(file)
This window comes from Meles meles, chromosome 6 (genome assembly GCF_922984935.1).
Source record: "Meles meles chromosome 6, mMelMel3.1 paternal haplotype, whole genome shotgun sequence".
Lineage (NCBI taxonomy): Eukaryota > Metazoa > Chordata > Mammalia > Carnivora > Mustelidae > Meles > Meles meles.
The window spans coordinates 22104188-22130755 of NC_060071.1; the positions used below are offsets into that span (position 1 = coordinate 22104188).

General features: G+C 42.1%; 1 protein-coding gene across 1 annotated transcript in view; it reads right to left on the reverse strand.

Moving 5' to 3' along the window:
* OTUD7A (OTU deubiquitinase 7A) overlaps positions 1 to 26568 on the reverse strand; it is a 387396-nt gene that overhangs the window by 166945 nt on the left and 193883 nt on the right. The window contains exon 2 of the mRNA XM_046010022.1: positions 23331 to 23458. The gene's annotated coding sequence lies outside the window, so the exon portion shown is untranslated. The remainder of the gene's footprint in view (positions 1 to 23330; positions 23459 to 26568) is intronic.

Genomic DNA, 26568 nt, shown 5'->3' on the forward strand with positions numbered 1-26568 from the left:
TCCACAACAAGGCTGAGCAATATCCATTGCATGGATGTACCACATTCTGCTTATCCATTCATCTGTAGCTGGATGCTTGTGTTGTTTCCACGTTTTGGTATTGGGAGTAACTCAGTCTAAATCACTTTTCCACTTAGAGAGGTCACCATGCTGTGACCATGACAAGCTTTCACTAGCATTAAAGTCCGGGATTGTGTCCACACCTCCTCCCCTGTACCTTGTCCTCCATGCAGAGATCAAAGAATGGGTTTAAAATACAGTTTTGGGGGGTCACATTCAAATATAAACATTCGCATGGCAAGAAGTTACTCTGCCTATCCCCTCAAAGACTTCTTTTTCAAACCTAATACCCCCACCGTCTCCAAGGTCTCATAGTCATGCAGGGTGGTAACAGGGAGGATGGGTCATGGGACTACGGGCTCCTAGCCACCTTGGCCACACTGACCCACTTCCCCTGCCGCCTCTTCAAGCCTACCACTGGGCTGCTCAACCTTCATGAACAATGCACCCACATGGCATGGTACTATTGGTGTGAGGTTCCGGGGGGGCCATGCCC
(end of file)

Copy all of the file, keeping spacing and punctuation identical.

This window comes from Meles meles, chromosome 6 (genome assembly GCF_922984935.1).
Source record: "Meles meles chromosome 6, mMelMel3.1 paternal haplotype, whole genome shotgun sequence".
Lineage (NCBI taxonomy): Eukaryota > Metazoa > Chordata > Mammalia > Carnivora > Mustelidae > Meles > Meles meles.
The window spans coordinates 22104188-22130755 of NC_060071.1; the positions used below are offsets into that span (position 1 = coordinate 22104188).

General features: G+C 42.1%; 1 protein-coding gene across 1 annotated transcript in view; it reads right to left on the reverse strand.

Moving 5' to 3' along the window:
* OTUD7A (OTU deubiquitinase 7A) overlaps positions 1 to 26568 on the reverse strand; it is a 387396-nt gene that overhangs the window by 166945 nt on the left and 193883 nt on the right. The window contains exon 2 of the mRNA XM_046010022.1: positions 23331 to 23458. The gene's annotated coding sequence lies outside the window, so the exon portion shown is untranslated. The remainder of the gene's footprint in view (positions 1 to 23330; positions 23459 to 26568) is intronic.

Genomic DNA, 26568 nt, shown 5'->3' on the forward strand with positions numbered 1-26568 from the left:
TCCACAACAAGGCTGAGCAATATCCATTGCATGGATGTACCACATTCTGCTTATCCATTCATCTGTAGCTGGATGCTTGTGTTGTTTCCACGTTTTGGTATTGGGAGTAACTCAGTCTAAATCACTTTTCCACTTAGAGAGGTCACCATGCTGTGACCATGACAAGCTTTCACTAGCATTAAAGTCCGGGATTGTGTCCACACCTCCTCCCCTGTACCTTGTCCTCCATGCAGAGATCAAAGAATGGGTTTAAAATACAGTTTTGGGGGGTCACATTCAAATATAAACATTCGCATGGCAAGAAGTTACTCTGCCTATCCCCTCAAAGACTTCTTTTTCAAACCTAATACCCCCACCGTCTCCAAGGTCTCATAGTCATGCAGGGTGGTAACAGGGAGGATGGGTCATGGGACTACGGGCTCCTAGCCACCTTGGCCACACTGACCCACTTCCCCTGCCGCCTCTTCAAGCCTACCACTGGGCTGCTCAACCTTCATGAACAATGCACCCACATGGCATGGTACTATTGGTGTGAGGTTCCGGGGGGGCCATGCCC